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  • Here's Why Hoby Milner is Crazy Good (Part 2 - Pitch Selection)

    Caswell Dommisse

    Hoby Milner has been performing at an All-Star caliber level this year, having a breakout year in the Brewers Bullpen. Yesterday we found that he's suddenly become effective versus right-handed hitters, and we saw that his pitch selection had completely changed. Today we'll dive into why his new mix of pitches is working so well. 

    Image courtesy of © Orlando Ramirez-USA TODAY Sports

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    This year, Milner has almost completely swapped which pitch he is throwing as his fastball, substituting his sinker for his four-seam fastball. In addition, he's throwing his changeup a lot more. This pitch change directly contributes to the success Milner has had this season against right-handed batters. 


    When attacking right-handers this year, there is a clear and obvious trend. The sinker is used most often, then the changeup and curveball are used at almost the same rate, while there are almost no four-seamers thrown. Against lefties, there have been absolutely no changeups thrown, while sinker and four-seamers are used while curveball is the tertiary pitch.

    This is quite the change. In the past, the 4-seamer has been heavily relied upon against right-handed batters, and the changeup has mostly been an afterthought. With Milner using both the curveball and the changeup to get righties out, there is much more a batter needs to look out for. Lefties see both of the fastballs, sinker and 4-seamer, and the curveball, allowing varying eye levels.

    This shift in eye level is a key contributor to Milner’s success. Rather than working up in the zone with the fastball, the primary pitch, sinker, is thrown nearer to the left-handed batter’s box and lower in the zone. Comparing that to just 2021, the primary pitch, his four-seamer, was thrown basically directly in the center of the zone. Even now, in 2022, when the 4-seamer is thrown, it is mainly dotting the upper corners of the strike zone, and therefore avoiding the principal barrel path of batters. It is used as an effective pitch to change the sight plane of hitters.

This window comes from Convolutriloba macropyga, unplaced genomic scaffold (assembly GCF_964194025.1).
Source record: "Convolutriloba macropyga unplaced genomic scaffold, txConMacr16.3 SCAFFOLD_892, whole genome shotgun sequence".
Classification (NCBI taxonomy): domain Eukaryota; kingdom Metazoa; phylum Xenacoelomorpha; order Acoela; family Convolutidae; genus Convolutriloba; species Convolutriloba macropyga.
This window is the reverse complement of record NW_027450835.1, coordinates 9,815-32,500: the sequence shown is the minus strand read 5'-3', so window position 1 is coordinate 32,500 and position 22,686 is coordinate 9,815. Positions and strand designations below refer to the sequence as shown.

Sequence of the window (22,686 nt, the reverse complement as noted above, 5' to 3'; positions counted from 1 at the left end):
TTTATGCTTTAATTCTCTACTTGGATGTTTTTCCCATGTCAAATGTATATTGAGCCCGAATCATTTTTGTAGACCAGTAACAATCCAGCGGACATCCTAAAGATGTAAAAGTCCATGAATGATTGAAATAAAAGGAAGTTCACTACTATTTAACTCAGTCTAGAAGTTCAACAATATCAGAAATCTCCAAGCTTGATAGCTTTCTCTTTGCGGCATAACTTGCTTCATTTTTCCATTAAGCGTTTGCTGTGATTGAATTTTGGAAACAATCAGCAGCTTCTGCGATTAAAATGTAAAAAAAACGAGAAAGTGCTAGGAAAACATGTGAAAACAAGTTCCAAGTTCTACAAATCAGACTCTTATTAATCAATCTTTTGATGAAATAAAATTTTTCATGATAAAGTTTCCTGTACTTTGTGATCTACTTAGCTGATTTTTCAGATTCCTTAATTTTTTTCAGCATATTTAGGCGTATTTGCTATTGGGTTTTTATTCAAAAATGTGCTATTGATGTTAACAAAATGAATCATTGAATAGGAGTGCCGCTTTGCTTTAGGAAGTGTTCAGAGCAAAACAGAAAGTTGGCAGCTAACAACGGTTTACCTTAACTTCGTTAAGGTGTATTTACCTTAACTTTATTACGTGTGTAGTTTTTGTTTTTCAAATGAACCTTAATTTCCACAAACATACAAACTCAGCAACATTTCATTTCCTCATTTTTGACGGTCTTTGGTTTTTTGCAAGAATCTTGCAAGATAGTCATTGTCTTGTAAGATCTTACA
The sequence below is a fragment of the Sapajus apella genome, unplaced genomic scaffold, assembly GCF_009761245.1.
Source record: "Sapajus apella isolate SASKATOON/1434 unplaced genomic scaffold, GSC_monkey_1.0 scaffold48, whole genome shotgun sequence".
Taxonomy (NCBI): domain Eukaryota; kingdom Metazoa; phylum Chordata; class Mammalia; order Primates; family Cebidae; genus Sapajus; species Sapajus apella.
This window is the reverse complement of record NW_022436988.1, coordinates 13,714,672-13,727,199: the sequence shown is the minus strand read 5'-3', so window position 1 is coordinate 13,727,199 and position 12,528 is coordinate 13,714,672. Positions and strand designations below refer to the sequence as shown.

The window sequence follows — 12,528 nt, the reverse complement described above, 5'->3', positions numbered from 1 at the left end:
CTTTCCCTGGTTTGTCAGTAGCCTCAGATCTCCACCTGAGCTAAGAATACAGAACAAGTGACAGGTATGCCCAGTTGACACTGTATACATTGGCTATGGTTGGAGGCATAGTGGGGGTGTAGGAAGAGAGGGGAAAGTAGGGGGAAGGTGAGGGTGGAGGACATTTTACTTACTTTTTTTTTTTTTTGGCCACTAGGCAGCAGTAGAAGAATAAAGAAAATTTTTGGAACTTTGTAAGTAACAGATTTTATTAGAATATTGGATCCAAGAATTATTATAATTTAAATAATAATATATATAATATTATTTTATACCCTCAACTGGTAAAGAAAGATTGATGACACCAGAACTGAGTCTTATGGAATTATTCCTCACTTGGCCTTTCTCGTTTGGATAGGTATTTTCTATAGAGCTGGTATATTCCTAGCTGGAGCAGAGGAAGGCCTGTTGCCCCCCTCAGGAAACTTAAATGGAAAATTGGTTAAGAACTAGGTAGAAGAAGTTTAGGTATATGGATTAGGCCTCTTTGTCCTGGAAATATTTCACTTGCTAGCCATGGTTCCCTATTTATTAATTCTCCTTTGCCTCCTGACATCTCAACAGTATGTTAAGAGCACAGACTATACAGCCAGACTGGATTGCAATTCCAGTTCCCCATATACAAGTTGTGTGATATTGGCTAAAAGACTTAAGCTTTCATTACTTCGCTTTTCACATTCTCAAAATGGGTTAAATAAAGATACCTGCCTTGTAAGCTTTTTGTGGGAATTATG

Milner is pairing this fastball location with excellent positioning of the offspeed pitches. The curveball is only placed lower in the strike zone, but has a couple instances of being higher when outside the zone. It travels through the zone quite a bit, sweeping across the plate before ending towards the right handed batter’s box side. The changeup is almost exclusively positioned as a shadow of the sinker, hitting the lower part of the zone nearer to that left handed batter’s box

    2022: Heat Map for Pitches


    2021: Heat Map for Pitches


    These new locations and pitch selection plays very well, as there is fantastic spin masking of those pitches. This makes determining Milner’s pitches significantly more difficult. Each of the four-seamer, sinker, and changeup all have primarily ¾ based rotation, while the curveball has ¼ rotation. This change in rotation spot may seem to be a problem to the uninitiated, but all this pitches adhere to the same rotational axis, thereby making it near impossible to actually make out which of the actual pitches are thrown.

    But while pitch selection is a big part of the story, there are other factors, too, including a change that Milner has made in how he releases the ball. We'll go through that on Monday in our final and third part.  


    Part 1: Identifying Issues

    Part 3: Mechanics and Strategy

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